by People’s Minister of Information JR Valrey, Oakland Bureau Chief
On Tuesday, Jan. 24, the San Francisco Board of Education will choose a new president, and progressive school board member Kevine Boggess is running to be president. This is an important vote, because Vice President Boggess is looking to unseat moderate Jenny Lam, who became board president only after the ‘22 recall of former progressive board members Gabriela Lopez, then president, Alison Collins and Faauuga Moliga.
There is a lot at stake for the San Francisco Board of Education this year, such as addressing the increasingly common racist acts aimed at Black students, overcoming the students’ academic and psychological hurdles that were created or exacerbated by the pandemic lockdowns, as well as Boggess and other progressives on the board wanting to open up the admissions process of the coveted and high-achieving Lowell High School to one of a lottery, instead of it just being merit-based, which euphemistically allows the Lowell school community and alumni to discriminate against allowing, in significant numbers, new Black and Brown students into the school.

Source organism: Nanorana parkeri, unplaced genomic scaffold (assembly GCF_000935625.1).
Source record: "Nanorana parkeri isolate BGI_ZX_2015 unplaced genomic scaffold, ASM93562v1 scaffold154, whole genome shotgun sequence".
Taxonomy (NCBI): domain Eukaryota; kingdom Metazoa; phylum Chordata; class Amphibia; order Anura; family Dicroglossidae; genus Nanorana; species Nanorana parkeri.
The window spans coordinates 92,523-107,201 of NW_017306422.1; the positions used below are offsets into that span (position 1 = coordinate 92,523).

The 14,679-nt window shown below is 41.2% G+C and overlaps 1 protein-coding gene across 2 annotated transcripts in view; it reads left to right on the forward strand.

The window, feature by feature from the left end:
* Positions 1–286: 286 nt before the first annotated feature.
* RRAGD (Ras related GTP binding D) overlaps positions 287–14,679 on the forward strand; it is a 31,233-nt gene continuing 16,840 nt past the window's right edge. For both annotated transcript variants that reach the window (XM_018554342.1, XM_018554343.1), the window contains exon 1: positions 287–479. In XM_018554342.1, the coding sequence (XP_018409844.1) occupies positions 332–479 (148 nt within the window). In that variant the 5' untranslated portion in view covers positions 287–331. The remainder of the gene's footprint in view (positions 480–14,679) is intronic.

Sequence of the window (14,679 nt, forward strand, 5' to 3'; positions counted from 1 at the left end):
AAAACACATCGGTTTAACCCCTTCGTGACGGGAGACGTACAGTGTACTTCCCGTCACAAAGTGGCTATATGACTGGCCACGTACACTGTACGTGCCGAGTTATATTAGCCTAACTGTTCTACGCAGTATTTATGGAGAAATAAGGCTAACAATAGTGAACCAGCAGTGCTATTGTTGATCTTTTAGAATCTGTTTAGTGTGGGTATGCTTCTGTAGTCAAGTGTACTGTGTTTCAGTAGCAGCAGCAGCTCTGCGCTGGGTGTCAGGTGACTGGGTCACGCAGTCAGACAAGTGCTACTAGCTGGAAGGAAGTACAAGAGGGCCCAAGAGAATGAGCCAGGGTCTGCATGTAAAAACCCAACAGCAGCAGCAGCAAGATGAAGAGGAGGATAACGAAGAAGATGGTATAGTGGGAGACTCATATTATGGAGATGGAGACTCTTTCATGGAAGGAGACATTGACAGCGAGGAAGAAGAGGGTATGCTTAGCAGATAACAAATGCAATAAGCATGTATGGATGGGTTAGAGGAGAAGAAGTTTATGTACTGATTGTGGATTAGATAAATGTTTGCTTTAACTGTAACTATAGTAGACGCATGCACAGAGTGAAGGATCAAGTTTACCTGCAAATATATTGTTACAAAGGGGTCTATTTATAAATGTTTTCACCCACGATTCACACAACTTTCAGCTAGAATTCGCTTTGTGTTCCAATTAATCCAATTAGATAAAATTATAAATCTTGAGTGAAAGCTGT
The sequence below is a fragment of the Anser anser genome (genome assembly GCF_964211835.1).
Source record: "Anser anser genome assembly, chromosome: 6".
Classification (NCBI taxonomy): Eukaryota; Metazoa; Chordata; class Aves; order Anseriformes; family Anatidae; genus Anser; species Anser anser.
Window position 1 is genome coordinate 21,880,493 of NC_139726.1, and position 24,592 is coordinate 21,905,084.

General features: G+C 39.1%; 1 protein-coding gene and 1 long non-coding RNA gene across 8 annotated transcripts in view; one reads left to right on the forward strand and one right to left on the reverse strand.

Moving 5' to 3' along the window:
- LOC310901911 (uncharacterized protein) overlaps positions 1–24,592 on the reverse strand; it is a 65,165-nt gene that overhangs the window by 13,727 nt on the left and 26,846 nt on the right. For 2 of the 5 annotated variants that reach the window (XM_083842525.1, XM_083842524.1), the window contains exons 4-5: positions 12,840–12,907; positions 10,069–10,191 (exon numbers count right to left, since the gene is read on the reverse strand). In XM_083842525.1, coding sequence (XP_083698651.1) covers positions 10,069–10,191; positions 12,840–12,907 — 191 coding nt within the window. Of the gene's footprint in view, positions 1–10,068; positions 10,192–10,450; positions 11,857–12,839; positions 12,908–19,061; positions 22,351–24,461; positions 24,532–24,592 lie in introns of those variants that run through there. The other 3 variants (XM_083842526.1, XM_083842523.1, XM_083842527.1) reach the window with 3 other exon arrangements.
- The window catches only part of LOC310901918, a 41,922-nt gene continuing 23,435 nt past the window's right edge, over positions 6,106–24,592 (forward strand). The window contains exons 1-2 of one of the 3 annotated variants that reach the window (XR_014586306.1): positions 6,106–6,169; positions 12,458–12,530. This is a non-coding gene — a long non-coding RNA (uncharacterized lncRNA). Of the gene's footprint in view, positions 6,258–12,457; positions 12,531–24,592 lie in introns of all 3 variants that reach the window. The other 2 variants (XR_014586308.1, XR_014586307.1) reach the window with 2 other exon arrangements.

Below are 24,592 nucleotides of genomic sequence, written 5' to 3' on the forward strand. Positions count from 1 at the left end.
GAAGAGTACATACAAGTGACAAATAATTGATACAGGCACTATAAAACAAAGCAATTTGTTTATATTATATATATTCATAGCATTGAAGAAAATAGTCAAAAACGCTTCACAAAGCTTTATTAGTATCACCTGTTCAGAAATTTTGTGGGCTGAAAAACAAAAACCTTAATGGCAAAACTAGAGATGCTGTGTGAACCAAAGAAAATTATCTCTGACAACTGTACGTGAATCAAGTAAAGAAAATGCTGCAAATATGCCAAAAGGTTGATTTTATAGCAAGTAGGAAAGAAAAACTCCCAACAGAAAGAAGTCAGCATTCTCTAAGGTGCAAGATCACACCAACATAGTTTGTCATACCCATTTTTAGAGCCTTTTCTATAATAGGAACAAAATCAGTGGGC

So, hopefully, Tuesday will be a game changer since the recent elections have returned the board to majority progressive like it was prior to the ’22 recall before it was filled by mayoral appointees who are more moderate on the political spectrum. Check out San Francisco School Board member Kevine Boggess, as he talks about running for the president of the board, as well as he talks about the declining academic achievements of Black and Pacific Islander students within the San Francisco Unified School District (SFUSD).
JR Valrey: You are running for president of the SF School Board. Why? What is currently at stake?
Kevine Boggess: The reason I’m running to be the president of the SFUSD’s Board of Education is to ensure the voices of young people, families and educators are central to the decision-making process and that public transparency is a priority. I want to continue the work of rebuilding trust in the SFUSD by keeping our focus on student outcomes, prioritizing our highest needs students, and improving district operations.